Joseph Mucheru, the techpreneur and former head of Google’s Kenya operations, is among the few people who clinched Cabinet positions during President Uhuru Kenyatta’s first reshuffle of the Cabinet last month.
He takes charge of the critical Information and Technology docket, which puts him directly in charge of the media, telecoms and technology industries.
Kenya continues to express the ambition of becoming East Africa’s technology hub. Kenya has also placed technology at the centre of its advancement and positioned it as the foundation on which it will anchor its economy.
The Business Daily’s Mark Okuttah sat down with Mr Mucheru to discuss his assessment of the docket and his vision for it. Here are excerpts.
You have been appointed to the position of Cabinet Secretary for Information and Communication. Were you anticipating this?
It is a long answer. If I look at my academic and career background, I can say that this nomination is the culmination of my skills and experience.
I started my primary education at Kamandura Primary School in Limuru, before moving to Nairobi Primary then to Lenana High School. I then moved to London and the US for higher education. I have worked across multiple companies in ICT. It is a job I can do, but this is not a single man’s job and I plan to work with all stakeholders from the public and private sectors as well as NGOs to accomplish the mission.
I understand it is a complicated docket that encompasses development of communication infrastructure, policy making, dealing with broadcasting and telecommunication matters, among others, and each of these have their own unique challenges. What I can promise is that I am going to rely on my values, teams and partners to get the job done.
What do you plan to do in your first 100 days in office?
The key role of a CS is to create an environment that gives both local and foreign investors confidence and to deliver quality services to citizens.
I know we have a good ICT master plan that provides a great compass on areas we need to focus on as well as the work we need to do. My job is to continue socialising this plan so that all stakeholders can participate in its implementation. I have made it a priority to attract the right skill sets into my ministry to deliver ICT services to citizens and all players in the economy.
I also plan to create an open and transparent system that takes in private sector input in key investments such as the Silicon Savanna — Konza. This is a necessary project to propel the ICT sector forward and we must all make it succeed.
One of the Jubilee campaign promises was to have a digital government, time is running out and with very little to show on this front. What will you do differently to make things happen?
It is not true that there is little to show. First let me use this analogy, when you want to put up a storey house the key thing is to have the right foundation. What the government has been doing is to put this in place, soon the building will take off the ground and people will start seeing the work that was being done.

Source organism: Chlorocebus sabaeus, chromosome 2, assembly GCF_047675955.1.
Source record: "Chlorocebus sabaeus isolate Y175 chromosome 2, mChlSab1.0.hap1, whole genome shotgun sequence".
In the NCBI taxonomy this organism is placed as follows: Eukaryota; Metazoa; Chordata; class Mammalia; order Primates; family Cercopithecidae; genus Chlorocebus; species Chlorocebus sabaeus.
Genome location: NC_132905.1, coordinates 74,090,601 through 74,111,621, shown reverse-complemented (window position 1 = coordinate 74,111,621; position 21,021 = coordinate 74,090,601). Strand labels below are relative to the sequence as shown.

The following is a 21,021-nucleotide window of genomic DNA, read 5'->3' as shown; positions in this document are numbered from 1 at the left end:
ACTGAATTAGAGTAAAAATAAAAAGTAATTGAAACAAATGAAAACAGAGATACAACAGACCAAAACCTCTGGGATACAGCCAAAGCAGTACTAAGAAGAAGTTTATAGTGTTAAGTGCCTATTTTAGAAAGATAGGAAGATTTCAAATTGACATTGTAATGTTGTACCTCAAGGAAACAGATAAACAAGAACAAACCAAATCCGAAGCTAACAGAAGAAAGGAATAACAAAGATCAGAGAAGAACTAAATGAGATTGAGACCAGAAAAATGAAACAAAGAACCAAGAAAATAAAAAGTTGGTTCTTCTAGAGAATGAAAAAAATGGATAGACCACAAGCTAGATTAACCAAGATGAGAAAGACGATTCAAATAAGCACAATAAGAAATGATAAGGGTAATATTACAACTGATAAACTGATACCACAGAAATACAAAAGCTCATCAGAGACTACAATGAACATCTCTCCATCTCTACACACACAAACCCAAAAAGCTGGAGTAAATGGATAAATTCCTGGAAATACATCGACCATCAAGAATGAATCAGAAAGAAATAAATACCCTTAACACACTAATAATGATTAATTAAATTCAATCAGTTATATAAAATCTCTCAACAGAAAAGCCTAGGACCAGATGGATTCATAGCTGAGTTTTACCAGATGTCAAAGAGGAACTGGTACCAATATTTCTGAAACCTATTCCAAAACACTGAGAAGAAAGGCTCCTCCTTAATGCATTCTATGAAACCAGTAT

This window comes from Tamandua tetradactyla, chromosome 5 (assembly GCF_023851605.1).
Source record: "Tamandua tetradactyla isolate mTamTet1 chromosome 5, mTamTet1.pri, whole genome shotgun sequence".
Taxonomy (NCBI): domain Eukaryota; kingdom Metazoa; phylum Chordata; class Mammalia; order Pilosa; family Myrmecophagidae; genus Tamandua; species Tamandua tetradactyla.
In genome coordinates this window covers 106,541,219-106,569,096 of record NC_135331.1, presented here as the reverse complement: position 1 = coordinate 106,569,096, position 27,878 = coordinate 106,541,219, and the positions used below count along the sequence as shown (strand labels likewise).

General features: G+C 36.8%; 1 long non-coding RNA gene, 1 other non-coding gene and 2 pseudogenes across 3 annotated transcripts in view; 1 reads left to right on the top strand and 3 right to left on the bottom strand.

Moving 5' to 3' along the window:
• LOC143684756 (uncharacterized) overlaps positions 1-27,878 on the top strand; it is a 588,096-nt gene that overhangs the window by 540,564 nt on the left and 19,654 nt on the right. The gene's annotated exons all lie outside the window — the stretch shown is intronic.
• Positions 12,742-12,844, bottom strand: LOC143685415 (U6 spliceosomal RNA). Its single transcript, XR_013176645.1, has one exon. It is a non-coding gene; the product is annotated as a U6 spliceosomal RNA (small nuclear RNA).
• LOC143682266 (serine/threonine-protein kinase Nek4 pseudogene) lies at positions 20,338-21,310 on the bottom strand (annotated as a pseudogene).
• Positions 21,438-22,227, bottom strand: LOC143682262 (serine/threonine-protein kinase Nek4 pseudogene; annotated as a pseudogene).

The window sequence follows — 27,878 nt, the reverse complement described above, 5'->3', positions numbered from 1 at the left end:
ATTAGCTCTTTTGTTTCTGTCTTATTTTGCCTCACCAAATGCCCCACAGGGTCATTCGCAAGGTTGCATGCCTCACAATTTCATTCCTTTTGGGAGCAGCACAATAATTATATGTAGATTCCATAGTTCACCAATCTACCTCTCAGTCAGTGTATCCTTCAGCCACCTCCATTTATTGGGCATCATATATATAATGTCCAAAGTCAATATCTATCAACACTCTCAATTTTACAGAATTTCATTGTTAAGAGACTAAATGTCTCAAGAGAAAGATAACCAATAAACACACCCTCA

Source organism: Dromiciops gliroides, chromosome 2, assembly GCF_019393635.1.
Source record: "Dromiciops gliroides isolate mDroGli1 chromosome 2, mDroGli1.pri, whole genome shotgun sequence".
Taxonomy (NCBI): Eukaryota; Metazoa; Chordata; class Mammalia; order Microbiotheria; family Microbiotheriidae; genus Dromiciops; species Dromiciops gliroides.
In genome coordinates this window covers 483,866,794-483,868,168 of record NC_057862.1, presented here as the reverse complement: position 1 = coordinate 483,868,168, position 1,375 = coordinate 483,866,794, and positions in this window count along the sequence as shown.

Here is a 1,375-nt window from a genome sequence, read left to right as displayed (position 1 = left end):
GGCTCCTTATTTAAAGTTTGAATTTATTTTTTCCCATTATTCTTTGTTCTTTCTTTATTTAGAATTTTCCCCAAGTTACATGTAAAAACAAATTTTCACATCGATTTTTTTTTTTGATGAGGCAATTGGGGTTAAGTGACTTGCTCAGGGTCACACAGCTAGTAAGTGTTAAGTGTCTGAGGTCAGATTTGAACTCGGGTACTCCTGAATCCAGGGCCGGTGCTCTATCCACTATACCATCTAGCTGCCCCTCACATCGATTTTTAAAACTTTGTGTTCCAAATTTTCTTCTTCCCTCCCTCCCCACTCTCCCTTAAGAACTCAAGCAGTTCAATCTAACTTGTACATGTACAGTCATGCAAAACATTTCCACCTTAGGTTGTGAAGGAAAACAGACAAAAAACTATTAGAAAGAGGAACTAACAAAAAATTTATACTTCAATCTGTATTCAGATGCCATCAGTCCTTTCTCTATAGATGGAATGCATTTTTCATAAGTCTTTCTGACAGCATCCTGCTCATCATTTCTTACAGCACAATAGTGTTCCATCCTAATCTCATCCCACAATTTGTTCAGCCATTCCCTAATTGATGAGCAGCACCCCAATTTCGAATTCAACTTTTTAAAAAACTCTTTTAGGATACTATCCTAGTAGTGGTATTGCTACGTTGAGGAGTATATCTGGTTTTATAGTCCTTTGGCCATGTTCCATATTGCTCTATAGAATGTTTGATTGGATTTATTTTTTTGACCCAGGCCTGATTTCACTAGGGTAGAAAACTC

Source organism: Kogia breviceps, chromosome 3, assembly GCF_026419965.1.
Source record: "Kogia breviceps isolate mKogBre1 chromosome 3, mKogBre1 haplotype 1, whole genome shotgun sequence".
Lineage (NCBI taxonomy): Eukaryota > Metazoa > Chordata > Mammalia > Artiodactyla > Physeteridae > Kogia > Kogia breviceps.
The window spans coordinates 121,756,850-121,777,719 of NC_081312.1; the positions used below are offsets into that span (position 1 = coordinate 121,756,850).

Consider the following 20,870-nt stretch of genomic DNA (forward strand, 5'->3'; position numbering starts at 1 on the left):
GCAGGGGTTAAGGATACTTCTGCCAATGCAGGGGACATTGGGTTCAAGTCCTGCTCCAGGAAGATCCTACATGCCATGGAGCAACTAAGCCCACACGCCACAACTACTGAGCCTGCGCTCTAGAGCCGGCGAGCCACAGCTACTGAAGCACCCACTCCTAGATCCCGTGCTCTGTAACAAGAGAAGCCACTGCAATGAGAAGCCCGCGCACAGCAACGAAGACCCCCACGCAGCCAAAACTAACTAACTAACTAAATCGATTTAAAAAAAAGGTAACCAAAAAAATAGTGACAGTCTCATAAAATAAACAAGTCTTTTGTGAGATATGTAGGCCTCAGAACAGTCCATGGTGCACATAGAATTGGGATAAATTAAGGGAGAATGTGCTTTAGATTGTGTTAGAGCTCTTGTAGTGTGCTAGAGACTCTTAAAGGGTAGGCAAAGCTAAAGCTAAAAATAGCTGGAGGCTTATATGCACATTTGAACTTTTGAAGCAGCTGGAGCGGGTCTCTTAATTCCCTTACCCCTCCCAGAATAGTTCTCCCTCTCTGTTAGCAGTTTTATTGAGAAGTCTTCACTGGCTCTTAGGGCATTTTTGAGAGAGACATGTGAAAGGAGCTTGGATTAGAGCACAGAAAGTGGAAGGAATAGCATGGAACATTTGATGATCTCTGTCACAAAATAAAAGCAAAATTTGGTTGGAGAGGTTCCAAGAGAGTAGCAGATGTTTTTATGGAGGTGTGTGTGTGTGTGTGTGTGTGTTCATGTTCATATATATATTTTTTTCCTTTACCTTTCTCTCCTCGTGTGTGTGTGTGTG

That said, there are three things that need to be in place to achieve the digital government we want. Human capital remains key. It is only with the right human resources that we will achieve the goals we have set for ourselves.
This is already being done, more recently through the public and private sector partnership named the Presidential Digital Talent Programme.
That effort has already produced 400 graduates attached at several government departments and are being mentored by a number of private companies. This will be scaled up to 500 graduates in the next intake.
Secondly, the country needs to have the right infrastructure to build on platforms like cash payment systems that are necessary for government to successfully roll out its e-services. There is need of a national payment gateway system.
Thirdly, the Government needs to have shared infrastructure. Work is underway to consolidate this and I will ensure we are well placed to succeed.
Public-Private Partnership will play a major role if the government is to actualise some of the projects such as Konza. What have been the challenges in rolling out such flagship projects and what should be done?
In the modern economy it is not possible to work without partnerships regardless of the size of resources we have. Google, for example, is a $400 billion (Sh40.8 trillion) company with about $80 billion (Sh8.16 trillion) in the bank as reserve cash and yet the company cannot do away with partnerships. What we need are open and transparent long term partnerships.
You have lots of insight into competition matters both locally and globally, what is your take on the current telecommunication and broadcasting competition landscape?
These are some of the contentious areas. The key thing is that we must have a regulatory and market structure that fosters competition and at the same time protects investments.
We also need to put in place mechanisms that make it possible to have equitable distribution of the scarce resources. It is not possible to have perfect competition if parts of the country are underserved. We will leverage the Communication Authority’s independence to foster competition.
Issues of cyber-security and passing of the Data Protection Bill are some of the things awaiting your input, how do you plan to deal with them?
Cyber-security is not lost on anyone. I have lessons from Google. With that and the vast experience from other stakeholders we will come up with solutions. On the Data Protection Bill, I want to ensure it is passed into law.
What should the sector not expect from you?
Favours, favours. They should also not expect me to slow down on speed and delivery. Great work has happened in this sector over the past decades and needs to continue. The ministry staff and all its related agencies will continue to be there to service the common man.